Recognising the work of Igerna Sollas (1877-1965), a scientist who made 3D reconstructions of fossils.
Igerna Brünhilda Johnson Sollas (1877-1965) was one of the first eight women to be taught geology at the University of Cambridge. This small display recognises her contributions to palaeontology and zoology.
Igerna Sollas was born in Devon, the youngest daughter of William Sollas, a Professor of Geology at the University of Oxford. After attending school in Dublin, she was awarded a scholarship to study geology at Newnham College at the University of Cambridge.
She achieved first class exam results in Natural Sciences in 1901, although women were not entitled to receive a degree in Cambridge until 1948. This achievement inspired other young women to take up geology as a subject.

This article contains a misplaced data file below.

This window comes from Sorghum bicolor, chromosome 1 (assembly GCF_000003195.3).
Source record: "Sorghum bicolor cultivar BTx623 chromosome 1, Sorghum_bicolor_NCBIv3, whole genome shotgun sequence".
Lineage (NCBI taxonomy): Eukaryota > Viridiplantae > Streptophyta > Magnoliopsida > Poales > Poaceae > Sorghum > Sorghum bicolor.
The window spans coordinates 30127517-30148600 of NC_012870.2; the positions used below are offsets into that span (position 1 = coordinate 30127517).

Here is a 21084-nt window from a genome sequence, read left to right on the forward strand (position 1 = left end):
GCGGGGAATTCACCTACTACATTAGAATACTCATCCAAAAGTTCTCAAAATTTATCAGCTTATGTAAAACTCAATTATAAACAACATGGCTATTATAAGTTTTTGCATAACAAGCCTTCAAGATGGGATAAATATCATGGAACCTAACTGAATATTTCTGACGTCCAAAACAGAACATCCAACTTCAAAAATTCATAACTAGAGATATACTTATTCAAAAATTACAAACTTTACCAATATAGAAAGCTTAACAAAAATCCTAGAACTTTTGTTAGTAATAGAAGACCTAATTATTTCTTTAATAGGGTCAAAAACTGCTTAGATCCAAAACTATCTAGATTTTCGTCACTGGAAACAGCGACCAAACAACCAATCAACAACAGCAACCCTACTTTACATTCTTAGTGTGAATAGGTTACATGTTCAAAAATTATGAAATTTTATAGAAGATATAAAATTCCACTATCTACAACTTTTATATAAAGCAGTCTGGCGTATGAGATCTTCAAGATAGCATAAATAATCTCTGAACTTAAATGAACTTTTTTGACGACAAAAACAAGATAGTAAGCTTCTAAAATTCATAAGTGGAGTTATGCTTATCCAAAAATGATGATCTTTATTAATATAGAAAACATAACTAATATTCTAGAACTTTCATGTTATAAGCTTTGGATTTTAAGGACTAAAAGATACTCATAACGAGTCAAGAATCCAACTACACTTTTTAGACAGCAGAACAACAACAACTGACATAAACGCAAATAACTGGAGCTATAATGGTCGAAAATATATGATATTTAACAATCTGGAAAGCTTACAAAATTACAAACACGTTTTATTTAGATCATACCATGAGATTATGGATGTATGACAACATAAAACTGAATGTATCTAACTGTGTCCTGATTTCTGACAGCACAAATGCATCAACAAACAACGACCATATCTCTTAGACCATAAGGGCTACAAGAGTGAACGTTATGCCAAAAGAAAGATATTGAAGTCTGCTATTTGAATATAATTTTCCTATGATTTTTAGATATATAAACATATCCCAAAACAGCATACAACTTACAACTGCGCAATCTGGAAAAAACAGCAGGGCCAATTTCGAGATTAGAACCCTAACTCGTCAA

Sollas remained at Newnham as a lecturer and research fellow until 1913, before moving to Oxford to live with her father. Throughout her career, she worked on a diverse array of fossil and living organisms including plants, earthworms, sea squirts, fish, reptiles and even guinea pigs.
Her expertise on sponges was recognised by zoologist Émile Topsent, who named the sponge Igernella after Igerna. However, she is perhaps best known for her ground-breaking work involving the serial grinding of fossils.